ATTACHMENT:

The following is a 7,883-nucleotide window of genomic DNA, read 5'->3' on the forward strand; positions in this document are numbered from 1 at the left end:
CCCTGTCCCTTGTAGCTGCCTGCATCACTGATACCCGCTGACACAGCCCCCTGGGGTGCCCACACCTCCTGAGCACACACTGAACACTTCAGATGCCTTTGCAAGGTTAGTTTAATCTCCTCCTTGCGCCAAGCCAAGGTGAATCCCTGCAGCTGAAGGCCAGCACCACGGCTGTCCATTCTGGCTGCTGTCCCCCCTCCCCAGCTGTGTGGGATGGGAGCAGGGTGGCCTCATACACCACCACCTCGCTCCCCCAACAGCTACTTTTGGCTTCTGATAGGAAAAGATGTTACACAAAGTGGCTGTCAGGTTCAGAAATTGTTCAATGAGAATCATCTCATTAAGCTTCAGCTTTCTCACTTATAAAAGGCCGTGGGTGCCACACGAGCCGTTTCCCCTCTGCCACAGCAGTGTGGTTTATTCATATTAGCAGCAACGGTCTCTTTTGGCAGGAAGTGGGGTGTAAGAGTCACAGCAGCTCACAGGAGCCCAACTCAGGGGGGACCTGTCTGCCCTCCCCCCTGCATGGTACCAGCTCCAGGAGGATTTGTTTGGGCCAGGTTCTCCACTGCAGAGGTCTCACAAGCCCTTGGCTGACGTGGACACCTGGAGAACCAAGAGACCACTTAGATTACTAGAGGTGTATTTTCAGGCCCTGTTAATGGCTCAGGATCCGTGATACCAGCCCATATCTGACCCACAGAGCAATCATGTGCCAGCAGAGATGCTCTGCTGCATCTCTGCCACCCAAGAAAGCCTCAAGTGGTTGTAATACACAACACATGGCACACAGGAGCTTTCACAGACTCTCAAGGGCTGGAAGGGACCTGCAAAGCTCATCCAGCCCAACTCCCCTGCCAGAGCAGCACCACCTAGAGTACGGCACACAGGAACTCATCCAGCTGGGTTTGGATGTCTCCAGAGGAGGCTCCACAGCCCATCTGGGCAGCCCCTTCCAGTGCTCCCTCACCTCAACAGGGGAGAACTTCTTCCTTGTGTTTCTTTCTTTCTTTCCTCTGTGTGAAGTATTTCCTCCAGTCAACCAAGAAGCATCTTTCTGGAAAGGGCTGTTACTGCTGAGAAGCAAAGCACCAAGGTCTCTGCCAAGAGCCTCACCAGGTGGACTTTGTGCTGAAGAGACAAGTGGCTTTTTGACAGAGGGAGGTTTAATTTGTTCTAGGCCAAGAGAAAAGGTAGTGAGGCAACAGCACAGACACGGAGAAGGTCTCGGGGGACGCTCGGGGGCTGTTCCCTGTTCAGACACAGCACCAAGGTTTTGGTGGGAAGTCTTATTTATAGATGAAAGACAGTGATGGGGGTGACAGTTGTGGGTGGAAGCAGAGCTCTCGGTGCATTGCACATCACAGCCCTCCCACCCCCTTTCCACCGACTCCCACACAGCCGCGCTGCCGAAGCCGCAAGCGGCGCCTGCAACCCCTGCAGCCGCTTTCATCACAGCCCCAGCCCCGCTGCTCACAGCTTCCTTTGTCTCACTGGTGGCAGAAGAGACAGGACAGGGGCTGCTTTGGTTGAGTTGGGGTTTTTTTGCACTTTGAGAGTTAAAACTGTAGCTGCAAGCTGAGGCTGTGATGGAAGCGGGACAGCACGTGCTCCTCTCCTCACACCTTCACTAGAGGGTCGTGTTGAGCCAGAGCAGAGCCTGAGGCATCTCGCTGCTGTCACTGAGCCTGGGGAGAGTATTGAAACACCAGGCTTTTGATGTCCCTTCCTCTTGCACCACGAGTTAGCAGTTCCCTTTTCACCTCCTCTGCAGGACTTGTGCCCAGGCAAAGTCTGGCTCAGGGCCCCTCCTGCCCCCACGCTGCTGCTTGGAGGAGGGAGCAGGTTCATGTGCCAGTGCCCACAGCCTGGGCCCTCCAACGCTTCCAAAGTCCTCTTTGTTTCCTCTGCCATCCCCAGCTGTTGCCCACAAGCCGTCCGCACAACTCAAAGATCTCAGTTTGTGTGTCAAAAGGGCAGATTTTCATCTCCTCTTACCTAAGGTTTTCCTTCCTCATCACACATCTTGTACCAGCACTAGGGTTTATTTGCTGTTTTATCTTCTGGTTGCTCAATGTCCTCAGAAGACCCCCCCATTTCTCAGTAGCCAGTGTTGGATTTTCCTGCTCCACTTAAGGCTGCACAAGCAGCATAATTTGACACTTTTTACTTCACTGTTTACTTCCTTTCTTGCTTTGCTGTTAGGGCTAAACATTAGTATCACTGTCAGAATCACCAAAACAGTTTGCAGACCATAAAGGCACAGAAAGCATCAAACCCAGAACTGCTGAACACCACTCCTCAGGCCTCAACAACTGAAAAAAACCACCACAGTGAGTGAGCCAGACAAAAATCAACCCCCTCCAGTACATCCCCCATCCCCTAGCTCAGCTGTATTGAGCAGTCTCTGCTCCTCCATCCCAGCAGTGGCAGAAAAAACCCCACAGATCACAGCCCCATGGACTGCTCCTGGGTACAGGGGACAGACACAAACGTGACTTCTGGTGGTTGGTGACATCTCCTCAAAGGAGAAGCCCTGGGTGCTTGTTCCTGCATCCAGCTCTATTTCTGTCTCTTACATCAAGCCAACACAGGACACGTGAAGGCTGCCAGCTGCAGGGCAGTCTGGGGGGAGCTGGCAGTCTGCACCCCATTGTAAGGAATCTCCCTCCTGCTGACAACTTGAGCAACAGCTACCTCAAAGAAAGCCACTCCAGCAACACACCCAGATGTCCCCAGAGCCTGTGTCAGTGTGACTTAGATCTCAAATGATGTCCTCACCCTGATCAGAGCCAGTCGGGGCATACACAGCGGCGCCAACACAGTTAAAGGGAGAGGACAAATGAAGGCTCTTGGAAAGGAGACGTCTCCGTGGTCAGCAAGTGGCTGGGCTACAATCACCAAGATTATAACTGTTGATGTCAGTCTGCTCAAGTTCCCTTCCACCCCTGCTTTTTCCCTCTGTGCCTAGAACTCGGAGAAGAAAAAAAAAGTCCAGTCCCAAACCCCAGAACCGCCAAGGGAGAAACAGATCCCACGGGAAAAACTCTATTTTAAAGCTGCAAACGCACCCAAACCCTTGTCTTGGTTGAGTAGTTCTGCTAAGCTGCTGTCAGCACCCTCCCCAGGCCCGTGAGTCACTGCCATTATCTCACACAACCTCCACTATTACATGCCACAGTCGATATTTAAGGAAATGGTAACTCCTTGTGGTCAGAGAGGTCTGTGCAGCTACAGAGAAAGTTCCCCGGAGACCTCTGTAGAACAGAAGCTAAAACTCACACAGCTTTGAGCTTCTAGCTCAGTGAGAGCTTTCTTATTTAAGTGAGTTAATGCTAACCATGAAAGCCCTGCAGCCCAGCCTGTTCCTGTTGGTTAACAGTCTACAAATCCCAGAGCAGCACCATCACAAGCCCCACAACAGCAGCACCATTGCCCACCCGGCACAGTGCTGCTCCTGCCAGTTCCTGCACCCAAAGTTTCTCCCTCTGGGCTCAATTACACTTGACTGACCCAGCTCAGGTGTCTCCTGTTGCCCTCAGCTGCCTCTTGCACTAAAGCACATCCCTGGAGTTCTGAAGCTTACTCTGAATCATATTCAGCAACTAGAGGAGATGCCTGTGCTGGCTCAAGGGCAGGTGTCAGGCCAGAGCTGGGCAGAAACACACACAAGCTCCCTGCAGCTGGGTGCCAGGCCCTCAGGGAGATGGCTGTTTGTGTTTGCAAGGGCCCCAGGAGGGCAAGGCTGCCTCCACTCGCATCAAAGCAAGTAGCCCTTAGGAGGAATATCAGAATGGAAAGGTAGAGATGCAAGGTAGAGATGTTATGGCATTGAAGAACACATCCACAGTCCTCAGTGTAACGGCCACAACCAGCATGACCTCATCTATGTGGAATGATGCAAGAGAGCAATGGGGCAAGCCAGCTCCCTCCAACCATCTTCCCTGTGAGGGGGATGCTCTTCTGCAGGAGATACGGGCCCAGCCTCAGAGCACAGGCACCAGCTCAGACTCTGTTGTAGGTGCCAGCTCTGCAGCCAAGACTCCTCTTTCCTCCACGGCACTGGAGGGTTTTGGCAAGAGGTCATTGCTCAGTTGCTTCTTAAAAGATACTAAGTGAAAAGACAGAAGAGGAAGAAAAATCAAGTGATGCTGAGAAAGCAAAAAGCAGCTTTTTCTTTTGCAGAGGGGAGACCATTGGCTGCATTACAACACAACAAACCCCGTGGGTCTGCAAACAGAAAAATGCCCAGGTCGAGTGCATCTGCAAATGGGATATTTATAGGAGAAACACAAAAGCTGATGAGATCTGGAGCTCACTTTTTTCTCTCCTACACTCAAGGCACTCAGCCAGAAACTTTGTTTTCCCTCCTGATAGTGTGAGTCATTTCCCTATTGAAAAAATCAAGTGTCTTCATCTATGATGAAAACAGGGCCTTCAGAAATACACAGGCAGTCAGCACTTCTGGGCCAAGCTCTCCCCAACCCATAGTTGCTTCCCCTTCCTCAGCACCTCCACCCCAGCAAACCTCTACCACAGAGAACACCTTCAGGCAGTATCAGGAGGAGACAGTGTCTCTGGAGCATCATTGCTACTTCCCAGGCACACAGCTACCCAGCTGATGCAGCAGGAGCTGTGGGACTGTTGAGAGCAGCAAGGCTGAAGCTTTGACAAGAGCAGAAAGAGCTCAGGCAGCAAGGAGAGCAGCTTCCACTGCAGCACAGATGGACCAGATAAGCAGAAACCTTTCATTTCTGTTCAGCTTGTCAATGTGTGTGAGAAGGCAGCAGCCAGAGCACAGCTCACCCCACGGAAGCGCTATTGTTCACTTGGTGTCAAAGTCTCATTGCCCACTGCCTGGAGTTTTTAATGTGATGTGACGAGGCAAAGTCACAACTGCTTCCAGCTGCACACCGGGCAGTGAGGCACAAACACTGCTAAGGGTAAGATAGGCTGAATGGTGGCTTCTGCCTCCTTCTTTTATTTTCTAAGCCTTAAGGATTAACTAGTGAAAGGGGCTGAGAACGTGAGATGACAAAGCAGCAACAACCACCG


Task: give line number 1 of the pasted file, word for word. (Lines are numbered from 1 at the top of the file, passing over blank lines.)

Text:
The following is a 7,883-nucleotide window of genomic DNA, read 5'->3' on the forward strand; positions in this document are numbered from 1 at the left end: